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Last week a sad tale hit the newswire with details surrounding the death of an 80 year old Wisconsin Rapids man. He had gone out to clean some algae from a pond on his property, and when he hadn’t returned that evening his wife became concerned and went looking for him, and found him face down in the water.
It’s believed he may have slipped or fell into the water and simply couldn’t get himself out.
This story stimulated a bit of curiosity in me so I went to our friend Google and searched for more information on pond deaths and found it to be an all too common occurrence.
Take the 2012 report of an Illinois man, only 37 years old at the time, who drowned in a pond after his kayak overturned while he was investigating a local swan family. It’s thought that once in the water, the man tried to swim for shore, and was harassed by the birds, and his clothing and boots became heavy and water logged, and he didn’t make it to land. He left behind a wife and several daughters.
And in case you might be thinking that drownings and such happen only in larger ponds, the unfortunate fact is that small ponds can also turn deadly.
Small Ponds Have Risks Too
In 2014 a toddler in Ohio, accidentally fell into a backyard decorative pond. CPR was administered on the 18 month old boy, but he could not be revived after transport to a nearby hospital.
And of course, in recent years, there have been many more tragedies. And they don’t just include people. Pets as well will often inadvertently end up in the water and if they have trouble swimming or there’s no easy way out of the pond, they too can fall victim to drowning.
Winter Pond Dangers
Summer time is the most common season for drowning deaths, but we can’t forget that winter has it’s risks too. Thin ice that won’t hold the weight of a person, or animal, may be hard to gauge and once one falls through, it can be harder to extricate yourself. Once again, most reports indicate children of various ages, and pets, as the most likely to fall victim to thin ice.
Here’s a quick run down of some tips that discuss how to safely get out after a fall through the ice.
Toxic Algae Can Also Be A Problem
Every single summer reports come along announcing toxic algae blooms in ponds around the country. These are usually in mid summer or late season issues that come with ample heat and sunshine and very aggressive blooms of blue-green algae. These algae create toxins in the water that if ingested can create a number of physical issues.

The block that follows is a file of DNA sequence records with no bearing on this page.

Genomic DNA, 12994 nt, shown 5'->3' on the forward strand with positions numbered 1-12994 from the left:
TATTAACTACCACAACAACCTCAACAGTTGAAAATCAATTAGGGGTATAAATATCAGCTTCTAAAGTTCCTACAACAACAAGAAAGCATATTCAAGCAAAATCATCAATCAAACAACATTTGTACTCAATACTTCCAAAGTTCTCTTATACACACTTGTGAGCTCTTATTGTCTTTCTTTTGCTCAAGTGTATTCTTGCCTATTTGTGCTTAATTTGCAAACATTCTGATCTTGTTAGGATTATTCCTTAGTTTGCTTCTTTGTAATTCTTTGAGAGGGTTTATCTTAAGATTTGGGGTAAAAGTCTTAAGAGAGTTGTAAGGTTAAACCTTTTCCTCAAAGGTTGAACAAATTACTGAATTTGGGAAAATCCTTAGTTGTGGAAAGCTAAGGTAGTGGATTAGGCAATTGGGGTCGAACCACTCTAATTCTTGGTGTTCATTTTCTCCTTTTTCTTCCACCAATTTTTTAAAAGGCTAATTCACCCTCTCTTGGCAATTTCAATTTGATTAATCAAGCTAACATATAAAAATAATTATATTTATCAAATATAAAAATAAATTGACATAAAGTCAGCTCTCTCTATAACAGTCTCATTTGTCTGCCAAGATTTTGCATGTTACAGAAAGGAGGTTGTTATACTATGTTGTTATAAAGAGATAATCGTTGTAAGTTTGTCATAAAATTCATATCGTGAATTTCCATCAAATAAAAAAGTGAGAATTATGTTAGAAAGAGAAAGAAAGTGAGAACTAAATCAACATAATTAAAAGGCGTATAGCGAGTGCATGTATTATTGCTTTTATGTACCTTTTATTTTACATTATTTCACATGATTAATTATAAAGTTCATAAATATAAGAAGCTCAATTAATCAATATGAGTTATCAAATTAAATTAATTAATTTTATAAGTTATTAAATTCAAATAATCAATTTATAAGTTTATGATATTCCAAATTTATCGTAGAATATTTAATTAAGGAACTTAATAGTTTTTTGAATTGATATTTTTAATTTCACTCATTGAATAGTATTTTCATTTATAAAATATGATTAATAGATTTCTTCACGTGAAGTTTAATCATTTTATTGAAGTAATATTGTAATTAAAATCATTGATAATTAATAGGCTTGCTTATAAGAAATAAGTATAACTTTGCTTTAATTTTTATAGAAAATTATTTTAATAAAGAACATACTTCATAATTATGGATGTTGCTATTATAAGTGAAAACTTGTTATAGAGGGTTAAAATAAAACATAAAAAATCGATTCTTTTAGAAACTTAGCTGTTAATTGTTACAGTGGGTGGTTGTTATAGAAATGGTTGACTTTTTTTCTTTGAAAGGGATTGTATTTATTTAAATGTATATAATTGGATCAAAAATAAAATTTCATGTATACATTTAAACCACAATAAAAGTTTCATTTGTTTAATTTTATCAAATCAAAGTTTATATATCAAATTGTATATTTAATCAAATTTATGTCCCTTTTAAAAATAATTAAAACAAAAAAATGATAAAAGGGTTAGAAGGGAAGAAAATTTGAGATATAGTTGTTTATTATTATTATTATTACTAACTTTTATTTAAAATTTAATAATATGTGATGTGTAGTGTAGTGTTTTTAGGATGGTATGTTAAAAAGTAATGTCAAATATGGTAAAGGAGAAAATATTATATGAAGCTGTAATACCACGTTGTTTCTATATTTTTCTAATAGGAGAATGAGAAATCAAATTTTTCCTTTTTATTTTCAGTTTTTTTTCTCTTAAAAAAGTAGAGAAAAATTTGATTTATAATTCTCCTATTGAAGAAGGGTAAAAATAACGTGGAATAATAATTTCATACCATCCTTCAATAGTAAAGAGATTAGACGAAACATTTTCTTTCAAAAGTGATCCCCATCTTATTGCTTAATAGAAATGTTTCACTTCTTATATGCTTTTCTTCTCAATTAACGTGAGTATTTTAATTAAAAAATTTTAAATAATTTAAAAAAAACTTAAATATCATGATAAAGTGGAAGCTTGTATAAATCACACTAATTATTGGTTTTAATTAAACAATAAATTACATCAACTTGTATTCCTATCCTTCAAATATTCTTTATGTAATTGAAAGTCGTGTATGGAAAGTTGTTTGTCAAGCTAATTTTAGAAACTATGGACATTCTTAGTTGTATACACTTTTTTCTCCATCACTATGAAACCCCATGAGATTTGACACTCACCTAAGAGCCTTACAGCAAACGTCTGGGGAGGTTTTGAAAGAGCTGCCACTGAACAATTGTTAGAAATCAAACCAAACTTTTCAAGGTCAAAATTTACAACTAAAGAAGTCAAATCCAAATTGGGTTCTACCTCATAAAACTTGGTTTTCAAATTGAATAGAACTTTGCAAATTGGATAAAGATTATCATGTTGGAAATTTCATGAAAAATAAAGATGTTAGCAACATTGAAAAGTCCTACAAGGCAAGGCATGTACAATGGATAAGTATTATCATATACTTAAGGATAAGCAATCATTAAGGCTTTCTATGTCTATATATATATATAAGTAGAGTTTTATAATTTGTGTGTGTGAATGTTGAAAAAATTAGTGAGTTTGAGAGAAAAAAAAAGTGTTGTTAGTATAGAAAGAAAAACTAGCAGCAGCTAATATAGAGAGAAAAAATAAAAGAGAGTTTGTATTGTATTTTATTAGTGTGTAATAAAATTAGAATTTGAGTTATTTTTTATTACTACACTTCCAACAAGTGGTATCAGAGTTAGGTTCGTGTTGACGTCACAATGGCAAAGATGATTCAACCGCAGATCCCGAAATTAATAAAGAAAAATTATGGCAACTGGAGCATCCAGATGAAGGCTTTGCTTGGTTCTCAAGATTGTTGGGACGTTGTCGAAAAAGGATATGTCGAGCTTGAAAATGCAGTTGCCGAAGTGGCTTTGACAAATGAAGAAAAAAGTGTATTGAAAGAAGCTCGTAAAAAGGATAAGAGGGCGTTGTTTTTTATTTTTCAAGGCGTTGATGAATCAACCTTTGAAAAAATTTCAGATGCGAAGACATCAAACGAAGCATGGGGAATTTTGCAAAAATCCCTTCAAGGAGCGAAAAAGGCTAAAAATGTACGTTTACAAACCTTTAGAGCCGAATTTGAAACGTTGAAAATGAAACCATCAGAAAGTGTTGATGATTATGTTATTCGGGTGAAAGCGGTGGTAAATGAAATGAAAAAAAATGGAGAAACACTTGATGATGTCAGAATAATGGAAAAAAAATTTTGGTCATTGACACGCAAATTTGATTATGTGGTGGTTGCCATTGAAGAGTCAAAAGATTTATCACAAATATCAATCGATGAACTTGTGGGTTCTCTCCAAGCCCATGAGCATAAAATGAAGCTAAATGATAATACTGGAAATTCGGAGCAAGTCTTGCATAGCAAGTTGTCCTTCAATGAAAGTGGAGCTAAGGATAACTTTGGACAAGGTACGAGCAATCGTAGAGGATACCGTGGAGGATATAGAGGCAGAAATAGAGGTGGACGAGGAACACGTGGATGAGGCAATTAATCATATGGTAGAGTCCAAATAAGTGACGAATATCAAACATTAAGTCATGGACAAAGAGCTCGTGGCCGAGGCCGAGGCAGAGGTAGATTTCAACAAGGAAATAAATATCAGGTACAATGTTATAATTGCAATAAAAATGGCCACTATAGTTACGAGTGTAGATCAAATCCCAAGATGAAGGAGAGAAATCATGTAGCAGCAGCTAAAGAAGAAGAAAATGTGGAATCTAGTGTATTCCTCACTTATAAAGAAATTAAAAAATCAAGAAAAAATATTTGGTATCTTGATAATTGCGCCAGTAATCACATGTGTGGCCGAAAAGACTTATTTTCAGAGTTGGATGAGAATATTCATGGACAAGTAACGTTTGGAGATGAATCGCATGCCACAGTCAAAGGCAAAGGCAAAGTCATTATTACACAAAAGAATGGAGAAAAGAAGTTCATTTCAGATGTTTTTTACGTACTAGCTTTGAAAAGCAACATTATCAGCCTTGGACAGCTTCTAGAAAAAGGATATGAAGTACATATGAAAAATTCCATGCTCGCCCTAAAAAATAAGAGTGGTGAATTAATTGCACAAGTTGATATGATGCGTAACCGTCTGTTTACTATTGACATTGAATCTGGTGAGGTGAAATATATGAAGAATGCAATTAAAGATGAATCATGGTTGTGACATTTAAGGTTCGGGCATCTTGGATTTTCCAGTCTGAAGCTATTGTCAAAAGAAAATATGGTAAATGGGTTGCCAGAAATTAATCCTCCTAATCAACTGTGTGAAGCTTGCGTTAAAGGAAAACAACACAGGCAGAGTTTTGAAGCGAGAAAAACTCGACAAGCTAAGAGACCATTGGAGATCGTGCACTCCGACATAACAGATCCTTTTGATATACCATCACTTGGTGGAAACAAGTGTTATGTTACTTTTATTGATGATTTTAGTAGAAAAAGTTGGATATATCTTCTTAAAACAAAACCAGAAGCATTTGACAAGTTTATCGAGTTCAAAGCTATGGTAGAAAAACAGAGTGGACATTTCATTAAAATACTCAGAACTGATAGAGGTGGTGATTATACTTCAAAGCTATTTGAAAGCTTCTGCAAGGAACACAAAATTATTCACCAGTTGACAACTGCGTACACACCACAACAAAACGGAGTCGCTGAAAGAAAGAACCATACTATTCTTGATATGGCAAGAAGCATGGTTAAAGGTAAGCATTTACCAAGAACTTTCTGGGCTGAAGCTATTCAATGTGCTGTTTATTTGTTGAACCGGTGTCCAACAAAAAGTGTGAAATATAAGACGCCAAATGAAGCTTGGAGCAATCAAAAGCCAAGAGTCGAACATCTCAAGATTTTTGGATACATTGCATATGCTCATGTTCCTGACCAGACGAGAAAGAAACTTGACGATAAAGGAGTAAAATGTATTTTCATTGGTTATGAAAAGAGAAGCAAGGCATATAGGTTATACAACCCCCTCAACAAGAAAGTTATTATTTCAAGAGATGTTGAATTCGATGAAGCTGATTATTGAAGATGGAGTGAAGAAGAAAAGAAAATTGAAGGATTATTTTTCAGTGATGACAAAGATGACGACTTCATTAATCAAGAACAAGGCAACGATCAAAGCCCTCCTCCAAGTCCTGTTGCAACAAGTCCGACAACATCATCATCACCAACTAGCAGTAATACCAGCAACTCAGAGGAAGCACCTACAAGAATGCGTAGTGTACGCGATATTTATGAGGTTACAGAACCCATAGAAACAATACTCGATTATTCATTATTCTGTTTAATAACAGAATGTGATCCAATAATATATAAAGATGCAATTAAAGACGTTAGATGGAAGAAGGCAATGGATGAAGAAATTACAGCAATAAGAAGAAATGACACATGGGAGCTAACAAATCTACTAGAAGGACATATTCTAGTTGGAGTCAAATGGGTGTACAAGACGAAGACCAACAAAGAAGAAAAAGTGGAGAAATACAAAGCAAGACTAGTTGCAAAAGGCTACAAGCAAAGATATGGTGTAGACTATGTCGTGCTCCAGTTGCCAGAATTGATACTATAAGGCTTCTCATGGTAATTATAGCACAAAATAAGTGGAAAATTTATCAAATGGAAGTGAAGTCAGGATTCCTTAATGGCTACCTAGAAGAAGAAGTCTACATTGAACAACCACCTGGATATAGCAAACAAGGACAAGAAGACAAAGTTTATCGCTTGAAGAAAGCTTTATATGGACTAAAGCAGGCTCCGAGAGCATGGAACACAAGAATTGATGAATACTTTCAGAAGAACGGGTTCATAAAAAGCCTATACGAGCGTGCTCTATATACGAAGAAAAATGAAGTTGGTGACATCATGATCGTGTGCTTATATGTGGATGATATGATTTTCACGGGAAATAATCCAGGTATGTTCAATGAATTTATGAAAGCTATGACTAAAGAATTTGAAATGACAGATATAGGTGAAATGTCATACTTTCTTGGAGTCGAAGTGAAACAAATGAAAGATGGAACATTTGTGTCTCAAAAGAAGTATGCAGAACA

Pets or livestock appear to be the most commonly affected by these blooms and this story of a hunting dog in Oleans NY came out lucky after some rapid assistance from a knowledgeable veterinarian. Many pets, as well as some wildlife, simply do not recover from the toxins.
Fortunately dangerous blooms are not all that common overall and they don’t occur throughout most of the year. As the weather cools down, these algae will rapidly drop in numbers and won’t be a problem. During the warm summer months however it’s a good idea to be on guard and watch your pets closely. Be sure to provide a source of fresh water on your walks or outings to avoid have them drink from a nearby pond.
As we’ve noted in other posts here, blue-green algae doesn’t have to be an issue in community ponds. Historically it has been readily controlled with ultrasound systems, reduced with beneficial bacteria supplementation and aeration, or outright killed with an appropriate algaecide. If a pond has shown a history of having problematic blooms, it’s one of the few occasions in my opinion that may warrant algaecide usage during the peak of the summer season.
Awareness Saves Lives
It’s unfortunate that so many people have had to suffer the loss of loved ones or beloved pets to pond related accidents. And while one can’t guard against every tragedy, the fact is that we often take for granted the threats that exist around us. Ponds are every where, and it’s likely you might have one near your home now. We see them everyday and often recreate in and around them often, mostly without giving a lot of thought to the risks related to them.
Usually there are no problems at all, but it only takes one instance to change your perspective on things forever.
If possible, it’s a good idea to not work in or around a pond alone. Have someone with you that can offer help should you find yourself or another person in a bad situation. Do not leave pets or youngsters unattended around water. Remain aware that even in a small pond, a person can slip and become injured or incapacitated, and pets can get into the water quickly and easily and may not find a clear way out.
Use common sense around winter ponds, and if possible stay off them unless you know without a doubt that the ice is thick enough to support your weight. Keep pets and children away from frozen ponds and teach them if possible to avoid this risky environment.
And when it comes to algae issues, know that you can’t always tell a toxic bloom from a harmless one. It’s a good idea overall to avoid having your pet drink or swim in a pond if you see green tinted water in particular. It may not necessarily show up visually as well so if a pet does go in the water and shows odd symptoms afterwards, be sure to get them to a vet immediately. It very well may save their life.
A pond can be a beautiful place to be around, and they don’t have to be a dangerous thing. But they do deserve and warrant a certain amount of respect and awareness in regards to safety.
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